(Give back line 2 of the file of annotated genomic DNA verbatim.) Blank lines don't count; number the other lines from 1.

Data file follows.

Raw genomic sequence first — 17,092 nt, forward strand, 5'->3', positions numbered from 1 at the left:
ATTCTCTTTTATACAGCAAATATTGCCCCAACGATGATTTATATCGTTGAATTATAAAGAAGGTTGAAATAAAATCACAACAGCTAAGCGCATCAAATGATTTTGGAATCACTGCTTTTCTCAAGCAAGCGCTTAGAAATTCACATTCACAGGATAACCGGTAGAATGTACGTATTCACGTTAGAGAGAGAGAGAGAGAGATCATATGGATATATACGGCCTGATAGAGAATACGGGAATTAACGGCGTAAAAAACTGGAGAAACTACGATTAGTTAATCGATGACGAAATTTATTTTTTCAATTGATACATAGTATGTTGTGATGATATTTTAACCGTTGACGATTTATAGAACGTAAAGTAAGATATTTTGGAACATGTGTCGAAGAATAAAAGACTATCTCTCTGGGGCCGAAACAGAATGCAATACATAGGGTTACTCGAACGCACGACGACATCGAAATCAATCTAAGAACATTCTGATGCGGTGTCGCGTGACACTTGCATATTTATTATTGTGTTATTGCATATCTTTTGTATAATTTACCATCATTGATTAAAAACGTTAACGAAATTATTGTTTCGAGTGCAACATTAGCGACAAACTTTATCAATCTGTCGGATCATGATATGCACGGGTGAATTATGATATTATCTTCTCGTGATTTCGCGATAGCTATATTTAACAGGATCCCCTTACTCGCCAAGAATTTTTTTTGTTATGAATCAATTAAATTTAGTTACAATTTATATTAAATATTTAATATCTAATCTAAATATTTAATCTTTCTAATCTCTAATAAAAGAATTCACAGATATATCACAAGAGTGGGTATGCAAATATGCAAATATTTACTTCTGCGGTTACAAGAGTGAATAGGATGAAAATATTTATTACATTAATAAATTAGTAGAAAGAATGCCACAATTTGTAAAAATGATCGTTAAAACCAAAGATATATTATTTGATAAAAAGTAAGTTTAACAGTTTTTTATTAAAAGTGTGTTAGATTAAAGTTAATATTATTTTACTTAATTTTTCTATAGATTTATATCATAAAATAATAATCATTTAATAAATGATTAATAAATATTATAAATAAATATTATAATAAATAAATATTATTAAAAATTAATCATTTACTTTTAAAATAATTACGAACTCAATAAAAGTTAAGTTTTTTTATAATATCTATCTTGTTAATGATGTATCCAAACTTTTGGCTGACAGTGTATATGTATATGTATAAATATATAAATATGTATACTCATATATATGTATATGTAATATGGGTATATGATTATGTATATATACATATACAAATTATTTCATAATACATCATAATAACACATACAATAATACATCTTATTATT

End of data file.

ATTCTCTTTTATACAGCAAATATTGCCCCAACGATGATTTATATCGTTGAATTATAAAGAAGGTTGAAATAAAATCACAACAGCTAAGCGCATCAAATGATTTTGGAATCACTGCTTTTCTCAAGCAAGCGCTTAGAAATTCACATTCACAGGATAACCGGTAGAATGTACGTATTCACGTTAGAGAGAGAGAGAGAGAGATCATATGGATATATACGGCCTGATAGAGAATACGGGAATTAACGGCGTAAAAAACTGGAGAAACTACGATTAGTTAATCGATGACGAAATTTATTTTTTCAATTGATACATAGTATGTTGTGATGATATTTTAACCGTTGACGATTTATAGAACGTAAAGTAAGATATTTTGGAACATGTGTCGAAGAATAAAAGACTATCTCTCTGGGGCCGAAACAGAATGCAATACATAGGGTTACTCGAACGCACGACGACATCGAAATCAATCTAAGAACATTCTGATGCGGTGTCGCGTGACACTTGCATATTTATTATTGTGTTATTGCATATCTTTTGTATAATTTACCATCATTGATTAAAAACGTTAACGAAATTATTGTTTCGAGTGCAACATTAGCGACAAACTTTATCAATCTGTCGGATCATGATATGCACGGGTGAATTATGATATTATCTTCTCGTGATTTCGCGATAGCTATATTTAACAGGATCCCCTTACTCGCCAAGAATTTTTTTTGTTATGAATCAATTAAATTTAGTTACAATTTATATTAAATATTTAATATCTAATCTAAATATTTAATCTTTCTAATCTCTAATAAAAGAATTCACAGATATATCACAAGAGTGGGTATGCAAATATGCAAATATTTACTTCTGCGGTTACAAGAGTGAATAGGATGAAAATATTTATTACATTAATAAATTAGTAGAAAGAATGCCACAATTTGTAAAAATGATCGTTAAAACCAAAGATATATTATTTGATAAAAAGTAAGTTTAACAGTTTTTTATTAAAAGTGTGTTAGATTAAAGTTAATATTATTTTACTTAATTTTTCTATAGATTTATATCATAAAATAATAATCATTTAATAAATGATTAATAAATATTATAAATAAATATTATAATAAATAAATATTATTAAAAATTAATCATTTACTTTTAAAATAATTACGAACTCAATAAAAGTTAAGTTTTTTTATAATATCTATCTTGTTAATGATGTATCCAAACTTTTGGCTGACAGTGTATATGTATATGTATAAATATATAAATATGTATACTCATATATATGTATATGTAATATGGGTATATGATTATGTATATATACATATACAAATTATTTCATAATACATCATAATAACACATACAATAATACATCTTATTATT